What is Your Dating Risk?
I am thrilled to introduce our newest blogger, author Monique A. Honaman, who wrote “The High Road Has Less Traffic: honest advice on the path through love and divorce.” She will be contributing her insights here regularly — and starts today with interesting observations about what baggage (risks!) we bring to the relationship table.
“I’m not cynical about marriage or romance. I enjoyed being married. And although being single was fun for a while, there was always the risk of dating someone who’d owned a lunch box with my picture on it.” Shaun Cassidy
I saw this quote, and I laughed out loud. I think it hit too close to home. While I never owned a Shaun Cassidy lunch box (my mom made me carry my lunch in those little brown bags!), I did have posters of him hanging all over my room. His album was the first one I ever bought! The year was 1977. I paid $4.97, and I thought “Da Doo Ron Ron” was the best song ever! What was I thinking?
Dating someone who used to own a lunch box with your picture on it is something that most of us can’t relate to. That’s a 1970’s Shaun Cassidy, BeeGees, or Osmond brother kind of problem. The rest of us never have to worry about dating someone who carried their PB&J’s and Hostess Twinkies to school each day in a metal box bearing our likeness. But, that doesn’t mean the rest of us don’t have other risks associated with dating!
As I was flying back from Miami a few weeks ago, I got into a conversation with the woman sitting next to me. As the conversation progressed, I mentioned that I had been divorced, and was now remarried. That opened the floodgates of conversation. She immediately opened up and started talking a mile a minute. Like me, she was also divorced (and had been for nearly 5 years). She was in her mid-40’s, and she was incredibly frustrated with the dating scene and never finding “Mr. Right.”
As she and I began to talk, I got an earful of not only how bad so many of her previous dates had been, but also how horrible her ex-husband was. I got a play-by-play of negativity and sarcasm. It seemed nobody could do anything right, and yet she seemed genuinely surprised when she told me that she wasn’t frequently asked to go out on a second date or third date. Seriously?
This presented a dilemma for me. Did I call her out and suggest that perhaps she wasn’t asked out again because it wasn’t fun to be surrounded by all that negativity on a first date (or a second or third)? Or, was this an instance where I should keep my mouth shut? Aw heck … I was never going to see her again, and perhaps it was destiny that we had come to sit next to each other on this flight. I broached the subject … very carefully!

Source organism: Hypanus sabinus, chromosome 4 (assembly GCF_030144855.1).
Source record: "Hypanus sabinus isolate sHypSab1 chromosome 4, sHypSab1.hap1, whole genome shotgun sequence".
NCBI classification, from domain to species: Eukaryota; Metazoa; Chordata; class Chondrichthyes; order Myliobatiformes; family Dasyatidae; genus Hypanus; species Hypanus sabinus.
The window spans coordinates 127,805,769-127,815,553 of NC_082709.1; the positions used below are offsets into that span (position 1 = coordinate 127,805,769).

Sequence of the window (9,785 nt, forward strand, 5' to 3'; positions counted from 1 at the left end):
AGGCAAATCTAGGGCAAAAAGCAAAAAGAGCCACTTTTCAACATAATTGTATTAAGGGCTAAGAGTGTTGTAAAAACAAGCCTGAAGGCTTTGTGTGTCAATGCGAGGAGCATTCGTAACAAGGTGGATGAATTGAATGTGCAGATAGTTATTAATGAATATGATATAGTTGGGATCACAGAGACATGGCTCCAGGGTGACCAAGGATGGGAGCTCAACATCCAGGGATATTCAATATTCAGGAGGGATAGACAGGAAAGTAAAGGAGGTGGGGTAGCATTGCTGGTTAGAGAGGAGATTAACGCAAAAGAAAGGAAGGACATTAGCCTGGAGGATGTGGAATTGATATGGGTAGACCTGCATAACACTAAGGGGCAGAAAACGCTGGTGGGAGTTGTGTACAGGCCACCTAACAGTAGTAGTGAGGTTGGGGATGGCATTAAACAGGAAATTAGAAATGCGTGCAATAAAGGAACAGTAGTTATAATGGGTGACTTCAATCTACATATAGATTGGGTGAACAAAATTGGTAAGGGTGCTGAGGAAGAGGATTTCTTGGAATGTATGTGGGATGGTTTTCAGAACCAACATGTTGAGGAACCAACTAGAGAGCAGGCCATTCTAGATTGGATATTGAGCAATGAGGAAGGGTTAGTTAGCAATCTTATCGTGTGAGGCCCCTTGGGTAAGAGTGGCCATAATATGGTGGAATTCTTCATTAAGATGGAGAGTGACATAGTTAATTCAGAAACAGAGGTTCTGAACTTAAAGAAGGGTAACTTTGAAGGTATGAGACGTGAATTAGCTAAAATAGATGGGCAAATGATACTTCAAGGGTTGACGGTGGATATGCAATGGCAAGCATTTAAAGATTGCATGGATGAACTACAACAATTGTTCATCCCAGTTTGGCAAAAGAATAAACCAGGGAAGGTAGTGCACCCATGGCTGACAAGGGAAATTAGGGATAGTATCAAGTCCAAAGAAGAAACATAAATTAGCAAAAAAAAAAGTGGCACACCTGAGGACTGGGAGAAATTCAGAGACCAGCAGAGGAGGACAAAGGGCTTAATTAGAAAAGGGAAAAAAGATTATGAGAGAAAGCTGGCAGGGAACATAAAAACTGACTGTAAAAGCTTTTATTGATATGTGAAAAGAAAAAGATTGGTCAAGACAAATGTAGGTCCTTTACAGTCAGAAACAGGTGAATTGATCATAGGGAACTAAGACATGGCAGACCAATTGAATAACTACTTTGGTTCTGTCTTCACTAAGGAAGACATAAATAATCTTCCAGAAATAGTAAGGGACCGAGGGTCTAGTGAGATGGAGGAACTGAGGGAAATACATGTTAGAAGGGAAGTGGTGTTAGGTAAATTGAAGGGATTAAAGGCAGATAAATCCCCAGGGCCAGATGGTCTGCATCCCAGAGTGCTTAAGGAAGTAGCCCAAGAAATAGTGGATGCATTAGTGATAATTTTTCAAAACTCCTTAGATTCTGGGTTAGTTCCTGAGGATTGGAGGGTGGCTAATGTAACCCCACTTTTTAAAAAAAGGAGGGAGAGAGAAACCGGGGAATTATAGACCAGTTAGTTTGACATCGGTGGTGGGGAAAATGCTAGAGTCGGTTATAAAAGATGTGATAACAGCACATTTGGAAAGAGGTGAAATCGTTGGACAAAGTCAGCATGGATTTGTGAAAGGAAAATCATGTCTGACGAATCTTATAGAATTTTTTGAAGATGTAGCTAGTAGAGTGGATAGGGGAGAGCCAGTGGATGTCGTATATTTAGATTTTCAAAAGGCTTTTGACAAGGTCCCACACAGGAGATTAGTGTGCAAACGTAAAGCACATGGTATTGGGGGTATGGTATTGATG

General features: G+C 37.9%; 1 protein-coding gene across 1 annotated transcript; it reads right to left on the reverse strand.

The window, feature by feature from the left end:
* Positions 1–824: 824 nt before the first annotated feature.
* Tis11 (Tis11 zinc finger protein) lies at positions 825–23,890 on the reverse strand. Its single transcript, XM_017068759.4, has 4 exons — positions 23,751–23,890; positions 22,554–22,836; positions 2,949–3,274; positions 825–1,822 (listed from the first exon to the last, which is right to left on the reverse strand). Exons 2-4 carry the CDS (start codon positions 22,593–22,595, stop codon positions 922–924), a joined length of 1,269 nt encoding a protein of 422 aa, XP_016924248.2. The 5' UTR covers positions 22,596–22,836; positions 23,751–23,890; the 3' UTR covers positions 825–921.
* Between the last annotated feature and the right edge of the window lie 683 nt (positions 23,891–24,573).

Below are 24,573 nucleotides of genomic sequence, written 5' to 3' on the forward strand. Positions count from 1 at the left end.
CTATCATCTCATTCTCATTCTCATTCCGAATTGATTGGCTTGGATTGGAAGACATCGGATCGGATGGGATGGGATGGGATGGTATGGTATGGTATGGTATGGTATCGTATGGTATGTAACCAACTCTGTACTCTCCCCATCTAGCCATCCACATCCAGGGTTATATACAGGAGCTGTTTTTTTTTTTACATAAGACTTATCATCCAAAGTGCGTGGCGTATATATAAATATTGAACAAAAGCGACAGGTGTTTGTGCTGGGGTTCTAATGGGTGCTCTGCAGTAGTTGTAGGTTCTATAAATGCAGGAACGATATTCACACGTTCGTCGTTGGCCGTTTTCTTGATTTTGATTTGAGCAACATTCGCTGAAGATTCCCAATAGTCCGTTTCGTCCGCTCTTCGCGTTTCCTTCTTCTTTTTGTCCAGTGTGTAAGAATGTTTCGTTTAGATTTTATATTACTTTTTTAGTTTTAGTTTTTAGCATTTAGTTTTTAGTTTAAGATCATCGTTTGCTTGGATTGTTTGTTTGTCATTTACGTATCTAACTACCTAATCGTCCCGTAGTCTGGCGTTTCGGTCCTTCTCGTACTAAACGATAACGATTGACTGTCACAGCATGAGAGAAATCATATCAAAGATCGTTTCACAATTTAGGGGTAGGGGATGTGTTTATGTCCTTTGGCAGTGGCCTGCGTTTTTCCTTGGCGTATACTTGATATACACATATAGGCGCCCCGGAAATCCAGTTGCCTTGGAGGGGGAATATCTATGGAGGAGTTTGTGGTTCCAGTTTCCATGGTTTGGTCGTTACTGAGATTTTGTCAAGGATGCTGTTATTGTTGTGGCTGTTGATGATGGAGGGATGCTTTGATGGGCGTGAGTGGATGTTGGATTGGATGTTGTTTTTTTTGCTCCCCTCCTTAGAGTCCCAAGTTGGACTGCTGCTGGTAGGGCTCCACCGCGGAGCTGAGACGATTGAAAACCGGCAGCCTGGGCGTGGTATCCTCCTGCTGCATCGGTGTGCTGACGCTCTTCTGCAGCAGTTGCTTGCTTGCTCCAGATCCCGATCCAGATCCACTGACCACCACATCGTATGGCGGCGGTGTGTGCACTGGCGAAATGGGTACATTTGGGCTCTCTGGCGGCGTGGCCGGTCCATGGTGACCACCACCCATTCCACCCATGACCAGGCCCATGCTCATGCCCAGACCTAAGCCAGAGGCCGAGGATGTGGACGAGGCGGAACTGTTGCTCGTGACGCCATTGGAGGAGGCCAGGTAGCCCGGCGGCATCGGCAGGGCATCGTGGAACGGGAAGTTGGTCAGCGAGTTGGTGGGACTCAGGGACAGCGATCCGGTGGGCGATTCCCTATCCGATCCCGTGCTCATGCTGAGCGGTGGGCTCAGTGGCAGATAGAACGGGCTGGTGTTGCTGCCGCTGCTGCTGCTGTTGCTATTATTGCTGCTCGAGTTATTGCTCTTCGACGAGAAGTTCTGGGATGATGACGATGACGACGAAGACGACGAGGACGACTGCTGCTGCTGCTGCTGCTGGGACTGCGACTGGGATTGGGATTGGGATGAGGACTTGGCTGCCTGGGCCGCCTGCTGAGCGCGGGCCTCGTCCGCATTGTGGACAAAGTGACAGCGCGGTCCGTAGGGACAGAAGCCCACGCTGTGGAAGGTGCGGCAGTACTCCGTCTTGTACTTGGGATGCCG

I asked her how long ago it had been since her divorce. She reminded me that it had been nearly five years. I knew that … I just wanted her to hear it again. Five years! Half a decade! And yet, she was still angry at her ex-husband and still full of negativity. When she spoke about him, you could feel the hatred radiate from her.
If I was feeling this much negativity in just our short conversation on our flight, I wondered how much her dates were picking up from her when they went out. I asked her what she found most attractive in a man, and she provided me with a litany of great traits – funny, kind, good to his mom, had to make her laugh, healthy (she said good looking was a bonus!). Never once did she say negative, sarcastic, or pessimistic. I asked her why, and she seemed surprised. “Why would I want to date someone who was negative?” she asked.
I carefully suggested that perhaps it was time to lose her own anger and the negativity over her ex-husband, and time to make a commitment that he would not be mentioned on future dates, no matter how interested or willing the other person was to discuss what had happened. It really can’t be any fun to date someone who is continuing to bash her ex. It also would make me wonder if there is still too much emotion tied up there, leaving her less emotionally available for someone else. It also comes off as pretty ugly behavior to not be able to let go of the past — especially on a date.
Once I got home, I asked one of my good friends for his take on this subject. He’s in the dating pool, and he said if anyone he dates dominates the conversation bad-mouthing an ex, he tends to end the date relatively quickly, and there is no second date to be had. His rule was this: First dates should be for getting to know each other. Sure, maybe a history of a past relationship will come out later (and if it was negative and hurtful, that is part of the story, and may/should come out), but save that for after the first date, and even then, discuss it, then move on. Don’t harp on it. I thought that was pretty good advice. He added this point: “Even the most attractive woman — in both looks and personality — can turn ugly if all she does is use our date to complain about other men.”
It became clear to me. This negativity was her “risk,” or rather, this was the “risk” that men were taking when asking her out on a date. Shaun Cassidy risked dating women who had his photo on their lunchbox. My flight-mate risked turning off the very men she wanted to get to know better by focusing too much on negativity in relationships from her past. I think she intellectually understood this paradox when we spoke, and she agreed to try to work on it.
Author Monique A. Honaman wrote “The High Road Has Less Traffic: honest advice on the path through love and divorce” in response to a need for a book that provided honest, real, and raw advice about how to survive and thrive through one of life’s toughest journeys.
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